11 May 2015
Julie McCulloch explores the rationale for the overhaul of primary assessment and looks at how a new commission will aim to resolve some of the problems raised.
How to assess children’s attainment and track their progress in the brave new ‘post-levels’ world is one of the biggest challenges facing primary school leaders.
The removal of National Curriculum levels has had a mixed response with some primary schools delighted to move away from what they regarded as a rather reductive approach, but others feeling concerned about the potential for inconsistency and lack of rigour.
In response to these concerns, the government set up a Commission on Assessment Without Levels last month to collate, quality assure, publish and share best practice in assessment, and work out how to respond to concerns about the current plans.
The government set out three main reasons for introducing changes to primary assessment and accountability:
We’re not aiming high enough. We should have higher expectations for what children can do at the end of primary school.
We should be looking at progress as well as attainment, recognising and celebrating the work done by schools with challenging intakes.
Our model of assessment is wrong. Assessment should be focused on whether children have understood key areas of knowledge and skill, rather than whether they’ve achieved a particular level or are moving at a fast pace up through the levels.
The new National Curriculum and Key Stage 2 SATs are significantly harder. The proposed new attainment floor standard will require primary schools to get at least 85 per cent of their pupils to the equivalent of a Level 4b – a target so ambitious that, according to recent modelling by the CentreForum think tank, only 10 per cent of schools would currently achieve it.
This ambitious target will, however, sit alongside a new progress floor standard focused on the value that schools add. Primary schools will remain above the floor standard if they achieve either the progress or the attainment target.
And the model of assessment the government wants schools to use is also changing. From 2016, SATs results will be expressed as scaled scores, rather than National Curriculum levels. Teacher assessment at the end of each key stage will be done against a set of performance descriptors, with seven and 11 year-olds potentially being described as ‘at mastery standard’, ‘at national standard’ or ‘below national standard’.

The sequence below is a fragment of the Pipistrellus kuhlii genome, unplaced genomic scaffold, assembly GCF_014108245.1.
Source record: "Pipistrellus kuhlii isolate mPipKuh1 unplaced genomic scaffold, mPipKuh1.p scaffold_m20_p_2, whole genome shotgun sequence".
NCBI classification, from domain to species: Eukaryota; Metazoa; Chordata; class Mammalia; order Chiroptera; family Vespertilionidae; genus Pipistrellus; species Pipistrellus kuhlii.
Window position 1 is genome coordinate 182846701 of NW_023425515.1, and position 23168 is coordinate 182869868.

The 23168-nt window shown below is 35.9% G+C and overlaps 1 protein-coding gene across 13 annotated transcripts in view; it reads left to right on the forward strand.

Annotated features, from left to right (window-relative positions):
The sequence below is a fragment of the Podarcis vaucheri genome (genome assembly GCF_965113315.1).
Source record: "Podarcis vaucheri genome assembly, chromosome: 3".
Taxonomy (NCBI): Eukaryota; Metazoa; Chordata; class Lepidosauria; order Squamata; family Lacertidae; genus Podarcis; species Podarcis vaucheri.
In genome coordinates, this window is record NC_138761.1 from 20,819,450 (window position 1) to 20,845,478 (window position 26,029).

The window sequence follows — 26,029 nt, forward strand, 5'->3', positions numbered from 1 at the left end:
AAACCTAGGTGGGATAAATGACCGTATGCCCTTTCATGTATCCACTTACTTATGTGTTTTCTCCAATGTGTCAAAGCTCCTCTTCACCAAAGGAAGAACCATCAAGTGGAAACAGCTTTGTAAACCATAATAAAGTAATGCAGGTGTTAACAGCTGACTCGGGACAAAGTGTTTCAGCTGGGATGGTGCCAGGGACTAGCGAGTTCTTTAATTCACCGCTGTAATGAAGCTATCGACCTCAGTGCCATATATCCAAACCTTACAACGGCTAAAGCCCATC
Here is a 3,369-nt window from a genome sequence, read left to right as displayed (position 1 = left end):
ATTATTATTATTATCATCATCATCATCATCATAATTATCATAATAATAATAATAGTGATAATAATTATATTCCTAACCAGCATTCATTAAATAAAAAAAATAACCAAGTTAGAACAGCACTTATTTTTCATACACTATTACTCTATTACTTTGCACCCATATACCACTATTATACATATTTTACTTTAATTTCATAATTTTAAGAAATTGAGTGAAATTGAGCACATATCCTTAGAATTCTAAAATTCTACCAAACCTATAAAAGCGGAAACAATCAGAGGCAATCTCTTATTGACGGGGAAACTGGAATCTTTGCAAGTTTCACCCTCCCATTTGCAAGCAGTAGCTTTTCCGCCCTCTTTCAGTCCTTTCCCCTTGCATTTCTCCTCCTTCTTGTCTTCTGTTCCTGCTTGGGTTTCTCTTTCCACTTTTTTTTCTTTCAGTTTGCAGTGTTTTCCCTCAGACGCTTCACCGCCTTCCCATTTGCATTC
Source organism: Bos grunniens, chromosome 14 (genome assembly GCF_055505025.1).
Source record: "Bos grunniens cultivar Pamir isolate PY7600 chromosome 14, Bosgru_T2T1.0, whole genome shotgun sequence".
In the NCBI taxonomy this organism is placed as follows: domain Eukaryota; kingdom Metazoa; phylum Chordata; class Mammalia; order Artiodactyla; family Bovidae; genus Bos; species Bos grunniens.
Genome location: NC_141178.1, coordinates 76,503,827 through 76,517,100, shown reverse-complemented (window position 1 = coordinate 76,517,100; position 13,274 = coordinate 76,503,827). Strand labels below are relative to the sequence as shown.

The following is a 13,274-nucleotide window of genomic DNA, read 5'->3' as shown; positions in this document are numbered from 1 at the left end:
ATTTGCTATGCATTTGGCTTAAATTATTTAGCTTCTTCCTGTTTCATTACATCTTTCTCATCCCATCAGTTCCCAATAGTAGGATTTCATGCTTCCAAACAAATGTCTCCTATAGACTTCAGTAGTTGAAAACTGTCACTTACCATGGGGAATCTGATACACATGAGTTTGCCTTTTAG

Within key stages every school is now expected to design its own assessment system, tracking pupil progress against its own curriculum, and focusing on deepening children’s knowledge and skills in key areas, rather than moving them quickly on to the next set of objectives.
There is much to welcome in these changes. It is vital that children start secondary school well-prepared for the challenges that they will face there. Progress is a much fairer accountability measure by which to judge the effectiveness of a school. And we believe strongly that heads and teachers should be trusted and empowered to track children’s progress between end-of-key-stage assessments in a way that makes sense alongside their own school curriculum.
What is less helpful, however, is the disconnected way in which the changes are being introduced. Primary schools began teaching the new National Curriculum in September last year with no clear sense of how children will be assessed against it. Many schools have grasped the nettle of developing their own assessment systems, without knowing how these will sit within a broader framework. Parents may never have properly understood what a Level 3b meant, but many now face a bewildering array of different ways to show how well their child is doing.
The Commission on Assessment Without Levels creates an opportunity to work with the teaching profession to address these issues and develop a strong, coherent approach to assessment in the primary years. We will be urging the commission to:
refocus attention on the benefits of strong formative assessment and effective feedback
ensure that there is clarity and consistency between the ways in which externally marked tests and teacher-assessed elements are reported to parents
revise the performance descriptors, addressing in particular concerns around structure and terminology
consider how best to support heads and teachers in moving towards an assessment system based on fewer things in greater depth
consider how best to support schools in working together to develop robust approaches to progress-tracking
The challenge will be to provide a clear framework while continuing to encourage and enable schools to develop approaches to assessment that suit their own ethos, curriculum and children.
One of the commission’s key aims is to share information about effective approaches to assessment already being used by schools. If you’d like to share the approach that your school is taking, contact the commission or email email@example.com
Julie McCulloch is ASCL Primary Leadership Specialist.
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